1. Breivik H, Collett B, Ventafridda V, et al. Survey of chronic pain in Europe: prevalence, impact on daily life, and treatment. Eur J Pain 2006;10:287-333. [Crossref] [PubMed]
  2. Dworkin RH, Turk DC, Farrar JT, et al. Core outcome measures for chronic pain clinical trials: IMMPACT recommendations. Pain 2005;113:9-19. [Crossref] [PubMed]
  3. Kemani MK, Zetterqvist V, Kanstrup M, et al. A validation of the pain interference index in adults with longstanding pain. Acta Anaesthesiol Scand 2016;60:250-8. [Crossref] [PubMed]
  4. Tunks ER, Crook J, Weir R. Epidemiology of chronic pain with psychological comorbidity: prevalence, risk, course, and prognosis. Can J Psychiatry 2008;53:224-34. [Crossref] [PubMed]
  5. Eccleston C. Role of psychology in pain management. Br J Anaesth 2001;87:144-52. [Crossref] [PubMed]
  6. Morley S, Williams A. New Developments in the Psychological Management of Chronic Pain. Can J Psychiatry 2015;60:168-75. [Crossref] [PubMed]
  7. Hayes SC, Strosahl KD, Wilson KG. Acceptance and Commitment Therapy: An Experiential Approach to Behavior Change. New York: Guilford Publications, 1999.
  8. Hayes SC, Luoma JB, Bond FW, et al. Acceptance and commitment therapy: model, processes and outcomes. Behav Res Ther 2006;44:1-25. [Crossref] [PubMed]
  9. Hayes SC, Pistorello J, Levin ME. Acceptance and commitment therapy as a unified model of behavior change. Couns Psychol 2012;40:976-1002. [Crossref]
  10. Simpson PA, Mars T, Esteves JE. A systematic review of randomised controlled trials using Acceptance and commitment therapy as an intervention in the management of non-malignant, chronic pain in adults. Int J Osteopath Med 2017;24:18-31. [Crossref]
  11. Vowles KE, McCracken LM. Acceptance and values-based action in chronic pain: a study of treatment effectiveness and process. J Consult Clin Psychol 2008;76:397-407. [Crossref] [PubMed]
  12. Vowles KE, McCracken LM, O'Brien JZ. Acceptance and values-based action in chronic pain: A three-year follow-up analysis of treatment effectiveness and process. Behav Res Ther 2011;49:748-55. [Crossref] [PubMed]
  13. Wetherell JL, Afari N, Rutledge T, et al. A randomized, controlled trial of acceptance and commitment therapy and cognitive-behavioral therapy for chronic pain. Pain 2011;152:2098-107. [Crossref] [PubMed]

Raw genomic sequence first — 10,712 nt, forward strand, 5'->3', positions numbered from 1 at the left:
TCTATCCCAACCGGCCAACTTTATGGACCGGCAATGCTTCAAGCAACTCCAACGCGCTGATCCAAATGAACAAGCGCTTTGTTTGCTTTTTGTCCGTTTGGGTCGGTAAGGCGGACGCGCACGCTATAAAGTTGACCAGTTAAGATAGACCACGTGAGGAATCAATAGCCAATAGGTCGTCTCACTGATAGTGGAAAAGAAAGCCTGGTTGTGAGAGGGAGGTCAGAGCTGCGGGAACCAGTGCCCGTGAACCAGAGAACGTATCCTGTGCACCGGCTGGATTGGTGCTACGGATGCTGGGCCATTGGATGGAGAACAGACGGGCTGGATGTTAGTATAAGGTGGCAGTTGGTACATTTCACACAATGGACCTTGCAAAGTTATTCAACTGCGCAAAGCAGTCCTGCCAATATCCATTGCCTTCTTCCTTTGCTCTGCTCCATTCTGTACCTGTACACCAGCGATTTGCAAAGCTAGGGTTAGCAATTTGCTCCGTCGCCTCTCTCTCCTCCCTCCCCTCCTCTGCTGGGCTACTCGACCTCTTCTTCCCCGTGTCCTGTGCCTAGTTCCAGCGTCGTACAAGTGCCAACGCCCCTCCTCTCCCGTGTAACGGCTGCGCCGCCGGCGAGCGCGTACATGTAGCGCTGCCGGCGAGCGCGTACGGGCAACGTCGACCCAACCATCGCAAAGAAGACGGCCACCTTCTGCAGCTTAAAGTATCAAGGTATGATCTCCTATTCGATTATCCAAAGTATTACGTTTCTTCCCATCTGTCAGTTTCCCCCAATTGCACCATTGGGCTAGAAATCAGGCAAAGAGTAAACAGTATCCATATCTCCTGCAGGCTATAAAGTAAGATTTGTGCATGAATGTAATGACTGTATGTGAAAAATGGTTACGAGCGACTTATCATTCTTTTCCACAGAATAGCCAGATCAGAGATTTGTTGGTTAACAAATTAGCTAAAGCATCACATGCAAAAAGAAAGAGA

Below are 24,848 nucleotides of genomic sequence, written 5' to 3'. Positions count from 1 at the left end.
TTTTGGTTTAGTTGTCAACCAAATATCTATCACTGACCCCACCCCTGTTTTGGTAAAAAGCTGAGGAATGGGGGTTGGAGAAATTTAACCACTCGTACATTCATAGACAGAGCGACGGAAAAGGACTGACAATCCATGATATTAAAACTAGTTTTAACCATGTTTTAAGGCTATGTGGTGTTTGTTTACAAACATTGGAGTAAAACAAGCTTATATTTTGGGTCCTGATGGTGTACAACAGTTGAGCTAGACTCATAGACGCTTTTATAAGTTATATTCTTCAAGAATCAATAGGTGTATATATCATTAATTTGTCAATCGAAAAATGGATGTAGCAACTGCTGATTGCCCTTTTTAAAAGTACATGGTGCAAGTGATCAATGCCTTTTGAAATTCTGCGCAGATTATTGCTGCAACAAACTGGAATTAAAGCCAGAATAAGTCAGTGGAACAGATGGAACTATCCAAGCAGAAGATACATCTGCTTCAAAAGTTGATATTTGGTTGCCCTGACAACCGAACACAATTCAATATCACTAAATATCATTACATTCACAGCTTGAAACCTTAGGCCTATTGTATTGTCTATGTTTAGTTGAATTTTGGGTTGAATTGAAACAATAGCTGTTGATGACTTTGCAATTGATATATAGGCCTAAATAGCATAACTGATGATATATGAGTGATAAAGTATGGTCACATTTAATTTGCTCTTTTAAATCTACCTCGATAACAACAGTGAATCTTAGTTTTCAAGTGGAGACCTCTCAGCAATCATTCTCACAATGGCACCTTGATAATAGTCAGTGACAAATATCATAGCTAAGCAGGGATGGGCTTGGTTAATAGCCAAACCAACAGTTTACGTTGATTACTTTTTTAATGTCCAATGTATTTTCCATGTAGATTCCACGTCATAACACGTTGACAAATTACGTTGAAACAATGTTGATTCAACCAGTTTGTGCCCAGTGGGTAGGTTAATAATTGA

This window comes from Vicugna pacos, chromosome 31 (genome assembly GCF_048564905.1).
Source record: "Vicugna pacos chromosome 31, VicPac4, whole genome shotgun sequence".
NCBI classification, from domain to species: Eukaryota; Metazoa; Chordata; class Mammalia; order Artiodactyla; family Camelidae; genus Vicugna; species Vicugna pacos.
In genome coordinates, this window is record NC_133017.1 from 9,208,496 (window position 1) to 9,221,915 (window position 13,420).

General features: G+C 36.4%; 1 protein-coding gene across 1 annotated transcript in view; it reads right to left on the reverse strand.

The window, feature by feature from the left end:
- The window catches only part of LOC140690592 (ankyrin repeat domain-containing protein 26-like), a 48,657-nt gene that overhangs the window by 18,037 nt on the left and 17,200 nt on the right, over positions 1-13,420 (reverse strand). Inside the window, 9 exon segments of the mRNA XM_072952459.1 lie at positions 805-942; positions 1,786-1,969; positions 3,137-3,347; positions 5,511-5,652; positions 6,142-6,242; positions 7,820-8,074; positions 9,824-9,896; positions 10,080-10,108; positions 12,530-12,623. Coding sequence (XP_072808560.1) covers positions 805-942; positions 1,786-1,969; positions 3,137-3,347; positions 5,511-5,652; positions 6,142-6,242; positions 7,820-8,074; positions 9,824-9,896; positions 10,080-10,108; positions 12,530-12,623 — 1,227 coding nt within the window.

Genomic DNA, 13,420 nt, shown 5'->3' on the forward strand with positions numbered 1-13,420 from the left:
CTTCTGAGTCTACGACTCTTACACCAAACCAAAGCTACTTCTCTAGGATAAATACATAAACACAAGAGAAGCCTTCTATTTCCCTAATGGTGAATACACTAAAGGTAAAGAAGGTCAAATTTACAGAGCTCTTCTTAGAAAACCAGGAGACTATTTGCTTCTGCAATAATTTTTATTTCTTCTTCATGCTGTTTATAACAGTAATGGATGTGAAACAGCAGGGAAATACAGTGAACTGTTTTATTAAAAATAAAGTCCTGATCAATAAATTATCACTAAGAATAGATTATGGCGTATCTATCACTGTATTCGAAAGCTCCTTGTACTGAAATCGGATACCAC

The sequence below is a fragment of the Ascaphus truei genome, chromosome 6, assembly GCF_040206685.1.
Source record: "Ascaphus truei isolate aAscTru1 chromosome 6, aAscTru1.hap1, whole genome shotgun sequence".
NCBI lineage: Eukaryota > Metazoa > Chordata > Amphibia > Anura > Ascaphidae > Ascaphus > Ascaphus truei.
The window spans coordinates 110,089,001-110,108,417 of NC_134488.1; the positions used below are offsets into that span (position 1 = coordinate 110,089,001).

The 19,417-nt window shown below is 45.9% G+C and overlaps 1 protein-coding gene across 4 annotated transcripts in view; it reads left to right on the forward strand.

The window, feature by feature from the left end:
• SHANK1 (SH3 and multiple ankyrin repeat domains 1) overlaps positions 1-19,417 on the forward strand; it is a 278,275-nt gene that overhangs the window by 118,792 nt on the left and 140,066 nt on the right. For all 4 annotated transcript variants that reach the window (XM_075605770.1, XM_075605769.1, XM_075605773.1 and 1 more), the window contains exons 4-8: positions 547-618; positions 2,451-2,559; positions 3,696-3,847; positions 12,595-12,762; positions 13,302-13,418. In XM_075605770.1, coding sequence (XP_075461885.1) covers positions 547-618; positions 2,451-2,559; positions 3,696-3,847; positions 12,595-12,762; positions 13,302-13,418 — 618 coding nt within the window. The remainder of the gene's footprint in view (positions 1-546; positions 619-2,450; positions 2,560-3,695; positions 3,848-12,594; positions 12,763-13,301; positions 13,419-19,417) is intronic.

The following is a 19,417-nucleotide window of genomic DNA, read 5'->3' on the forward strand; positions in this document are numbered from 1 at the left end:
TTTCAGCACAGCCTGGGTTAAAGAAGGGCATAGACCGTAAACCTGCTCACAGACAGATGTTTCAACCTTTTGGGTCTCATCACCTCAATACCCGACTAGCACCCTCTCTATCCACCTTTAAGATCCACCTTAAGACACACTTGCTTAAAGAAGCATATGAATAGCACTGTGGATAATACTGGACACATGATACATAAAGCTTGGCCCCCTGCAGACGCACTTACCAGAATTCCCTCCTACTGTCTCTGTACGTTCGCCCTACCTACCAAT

14. Wicksell RK, Kemani M, Jensen K, et al. Acceptance and commitment therapy for fibromyalgia: A randomized controlled trial. Eur J Pain 2013;17:599-611. [Crossref] [PubMed]
  15. Wicksell RK, Melin L, Lekander M, et al. Evaluating the effectiveness of exposure and acceptance strategies to improve functioning and quality of life in longstanding pediatric pain – A randomized controlled trial. Pain 2009;141:248-57. [Crossref] [PubMed]
  16. Hedman E, Carlbring P, Ljótsson B, et al. Internetbaserad psykologisk behandling: evidens, indikation och praktiskt genomförande. Stockholm: Natur & Kultur, 2014.
  17. Andersson G, Titov N. Advantages and limitations of Internet-based interventions for common mental disorders. World Psychiatry 2014;13:4-11. [Crossref] [PubMed]
  18. Buhrman M, Gordh T, Andersson G. Internet interventions for chronic pain including headache: A systematic review. Internet Interv 2016;4:17-34. [Crossref] [PubMed]
  19. Hedman E, Ljótsson B, Lindefors N. Cognitive behavior therapy via the Internet: a systematic review of applications, clinical efficacy and cost-effectiveness. Expert Rev Pharmacoecon Outcomes Res 2012;12:745-64. [Crossref] [PubMed]
  20. Andrews G, Davies M, Titov N. Effectiveness randomized controlled trial of face to face versus Internet cognitive behaviour therapy for social phobia. Aust N Z J Psychiatry 2011;45:337-40. [Crossref] [PubMed]
  21. McGrath PJ, Walco GA, Turk DC, et al. Core outcome domains and measures for pediatric acute and chronic/recurrent pain clinical trials: PedIMMPACT recommendations. J Pain 2008;9:771-83. [Crossref] [PubMed]
  22. Scott W, Chilcot J, Guildford B, et al. Feasibility randomized-controlled trial of online Acceptance and Commitment Therapy for patients with complex chronic pain in the United Kingdom. Eur J Pain 2018. [Epub ahead of print]. [Crossref] [PubMed]